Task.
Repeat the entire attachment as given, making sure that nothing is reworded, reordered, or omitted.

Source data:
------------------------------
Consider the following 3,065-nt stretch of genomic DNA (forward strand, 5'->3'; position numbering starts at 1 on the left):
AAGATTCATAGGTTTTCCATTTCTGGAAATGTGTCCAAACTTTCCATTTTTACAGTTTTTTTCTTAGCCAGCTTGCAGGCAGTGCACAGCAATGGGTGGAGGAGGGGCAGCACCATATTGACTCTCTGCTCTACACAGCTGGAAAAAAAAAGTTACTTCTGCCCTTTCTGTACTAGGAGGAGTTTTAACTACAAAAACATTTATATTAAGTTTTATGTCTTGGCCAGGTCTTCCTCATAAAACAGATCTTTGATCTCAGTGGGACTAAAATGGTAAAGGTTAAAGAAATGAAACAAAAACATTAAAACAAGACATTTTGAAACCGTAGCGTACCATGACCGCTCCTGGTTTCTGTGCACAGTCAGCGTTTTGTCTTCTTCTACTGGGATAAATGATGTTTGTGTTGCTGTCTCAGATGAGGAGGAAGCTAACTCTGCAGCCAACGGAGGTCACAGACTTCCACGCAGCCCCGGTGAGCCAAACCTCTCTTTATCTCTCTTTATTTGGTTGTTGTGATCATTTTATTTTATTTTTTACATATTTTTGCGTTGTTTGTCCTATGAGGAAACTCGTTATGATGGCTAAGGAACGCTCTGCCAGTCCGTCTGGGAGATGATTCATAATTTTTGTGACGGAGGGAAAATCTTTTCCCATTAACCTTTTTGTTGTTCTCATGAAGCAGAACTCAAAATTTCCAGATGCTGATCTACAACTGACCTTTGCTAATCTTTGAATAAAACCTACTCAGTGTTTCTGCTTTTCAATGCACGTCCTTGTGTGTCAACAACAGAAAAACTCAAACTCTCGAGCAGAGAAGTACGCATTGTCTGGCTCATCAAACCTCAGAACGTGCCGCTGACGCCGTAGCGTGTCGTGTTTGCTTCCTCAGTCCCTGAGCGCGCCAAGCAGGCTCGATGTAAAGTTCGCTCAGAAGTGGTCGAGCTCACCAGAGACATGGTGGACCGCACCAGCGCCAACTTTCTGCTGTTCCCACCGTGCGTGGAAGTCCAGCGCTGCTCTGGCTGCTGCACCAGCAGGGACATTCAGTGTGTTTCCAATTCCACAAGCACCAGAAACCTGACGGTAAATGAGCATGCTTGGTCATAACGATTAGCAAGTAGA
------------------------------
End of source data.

Consider the following 3,065-nt stretch of genomic DNA (forward strand, 5'->3'; position numbering starts at 1 on the left):
AAGATTCATAGGTTTTCCATTTCTGGAAATGTGTCCAAACTTTCCATTTTTACAGTTTTTTTCTTAGCCAGCTTGCAGGCAGTGCACAGCAATGGGTGGAGGAGGGGCAGCACCATATTGACTCTCTGCTCTACACAGCTGGAAAAAAAAAGTTACTTCTGCCCTTTCTGTACTAGGAGGAGTTTTAACTACAAAAACATTTATATTAAGTTTTATGTCTTGGCCAGGTCTTCCTCATAAAACAGATCTTTGATCTCAGTGGGACTAAAATGGTAAAGGTTAAAGAAATGAAACAAAAACATTAAAACAAGACATTTTGAAACCGTAGCGTACCATGACCGCTCCTGGTTTCTGTGCACAGTCAGCGTTTTGTCTTCTTCTACTGGGATAAATGATGTTTGTGTTGCTGTCTCAGATGAGGAGGAAGCTAACTCTGCAGCCAACGGAGGTCACAGACTTCCACGCAGCCCCGGTGAGCCAAACCTCTCTTTATCTCTCTTTATTTGGTTGTTGTGATCATTTTATTTTATTTTTTACATATTTTTGCGTTGTTTGTCCTATGAGGAAACTCGTTATGATGGCTAAGGAACGCTCTGCCAGTCCGTCTGGGAGATGATTCATAATTTTTGTGACGGAGGGAAAATCTTTTCCCATTAACCTTTTTGTTGTTCTCATGAAGCAGAACTCAAAATTTCCAGATGCTGATCTACAACTGACCTTTGCTAATCTTTGAATAAAACCTACTCAGTGTTTCTGCTTTTCAATGCACGTCCTTGTGTGTCAACAACAGAAAAACTCAAACTCTCGAGCAGAGAAGTACGCATTGTCTGGCTCATCAAACCTCAGAACGTGCCGCTGACGCCGTAGCGTGTCGTGTTTGCTTCCTCAGTCCCTGAGCGCGCCAAGCAGGCTCGATGTAAAGTTCGCTCAGAAGTGGTCGAGCTCACCAGAGACATGGTGGACCGCACCAGCGCCAACTTTCTGCTGTTCCCACCGTGCGTGGAAGTCCAGCGCTGCTCTGGCTGCTGCACCAGCAGGGACATTCAGTGTGTTTCCAATTCCACAAGCACCAGAAACCTGACGGTAAATGAGCATGCTTGGTCATAACGATTAGCAAGTAGA